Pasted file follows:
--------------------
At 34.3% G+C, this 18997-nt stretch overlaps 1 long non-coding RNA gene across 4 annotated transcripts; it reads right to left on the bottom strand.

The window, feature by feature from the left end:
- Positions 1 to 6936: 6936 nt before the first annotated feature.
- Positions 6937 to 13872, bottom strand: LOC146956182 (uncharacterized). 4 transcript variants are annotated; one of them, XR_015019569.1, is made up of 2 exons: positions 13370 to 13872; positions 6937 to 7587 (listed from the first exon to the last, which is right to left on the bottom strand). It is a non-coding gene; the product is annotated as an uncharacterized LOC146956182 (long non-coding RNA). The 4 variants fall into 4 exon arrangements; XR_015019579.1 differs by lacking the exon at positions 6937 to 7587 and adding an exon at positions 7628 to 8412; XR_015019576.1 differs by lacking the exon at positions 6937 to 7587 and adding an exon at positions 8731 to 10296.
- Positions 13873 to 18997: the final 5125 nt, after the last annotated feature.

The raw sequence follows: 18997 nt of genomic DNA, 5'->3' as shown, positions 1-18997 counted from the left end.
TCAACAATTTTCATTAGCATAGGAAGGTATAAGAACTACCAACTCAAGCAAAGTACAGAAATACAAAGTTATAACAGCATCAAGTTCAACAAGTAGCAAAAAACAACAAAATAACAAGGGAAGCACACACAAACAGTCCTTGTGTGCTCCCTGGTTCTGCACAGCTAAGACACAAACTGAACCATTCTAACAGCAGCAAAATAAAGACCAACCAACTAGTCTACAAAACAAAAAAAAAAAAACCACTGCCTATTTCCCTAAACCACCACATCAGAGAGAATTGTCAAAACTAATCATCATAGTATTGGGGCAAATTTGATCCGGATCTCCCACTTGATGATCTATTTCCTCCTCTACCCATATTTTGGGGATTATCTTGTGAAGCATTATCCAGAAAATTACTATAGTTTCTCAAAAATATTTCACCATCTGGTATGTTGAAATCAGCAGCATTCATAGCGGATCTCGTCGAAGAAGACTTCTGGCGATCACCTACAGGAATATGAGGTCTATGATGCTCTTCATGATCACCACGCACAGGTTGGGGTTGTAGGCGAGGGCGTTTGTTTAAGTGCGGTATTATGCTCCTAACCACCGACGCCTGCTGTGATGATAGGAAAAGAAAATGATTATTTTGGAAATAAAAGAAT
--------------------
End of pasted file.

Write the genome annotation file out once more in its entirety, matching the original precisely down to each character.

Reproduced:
At 34.3% G+C, this 18997-nt stretch overlaps 1 long non-coding RNA gene across 4 annotated transcripts; it reads right to left on the bottom strand.

The window, feature by feature from the left end:
- Positions 1 to 6936: 6936 nt before the first annotated feature.
- Positions 6937 to 13872, bottom strand: LOC146956182 (uncharacterized). 4 transcript variants are annotated; one of them, XR_015019569.1, is made up of 2 exons: positions 13370 to 13872; positions 6937 to 7587 (listed from the first exon to the last, which is right to left on the bottom strand). It is a non-coding gene; the product is annotated as an uncharacterized LOC146956182 (long non-coding RNA). The 4 variants fall into 4 exon arrangements; XR_015019579.1 differs by lacking the exon at positions 6937 to 7587 and adding an exon at positions 7628 to 8412; XR_015019576.1 differs by lacking the exon at positions 6937 to 7587 and adding an exon at positions 8731 to 10296.
- Positions 13873 to 18997: the final 5125 nt, after the last annotated feature.

The raw sequence follows: 18997 nt of genomic DNA, 5'->3' as shown, positions 1-18997 counted from the left end.
TCAACAATTTTCATTAGCATAGGAAGGTATAAGAACTACCAACTCAAGCAAAGTACAGAAATACAAAGTTATAACAGCATCAAGTTCAACAAGTAGCAAAAAACAACAAAATAACAAGGGAAGCACACACAAACAGTCCTTGTGTGCTCCCTGGTTCTGCACAGCTAAGACACAAACTGAACCATTCTAACAGCAGCAAAATAAAGACCAACCAACTAGTCTACAAAACAAAAAAAAAAAAACCACTGCCTATTTCCCTAAACCACCACATCAGAGAGAATTGTCAAAACTAATCATCATAGTATTGGGGCAAATTTGATCCGGATCTCCCACTTGATGATCTATTTCCTCCTCTACCCATATTTTGGGGATTATCTTGTGAAGCATTATCCAGAAAATTACTATAGTTTCTCAAAAATATTTCACCATCTGGTATGTTGAAATCAGCAGCATTCATAGCGGATCTCGTCGAAGAAGACTTCTGGCGATCACCTACAGGAATATGAGGTCTATGATGCTCTTCATGATCACCACGCACAGGTTGGGGTTGTAGGCGAGGGCGTTTGTTTAAGTGCGGTATTATGCTCCTAACCACCGACGCCTGCTGTGATGATAGGAAAAGAAAATGATTATTTTGGAAATAAAAGAAT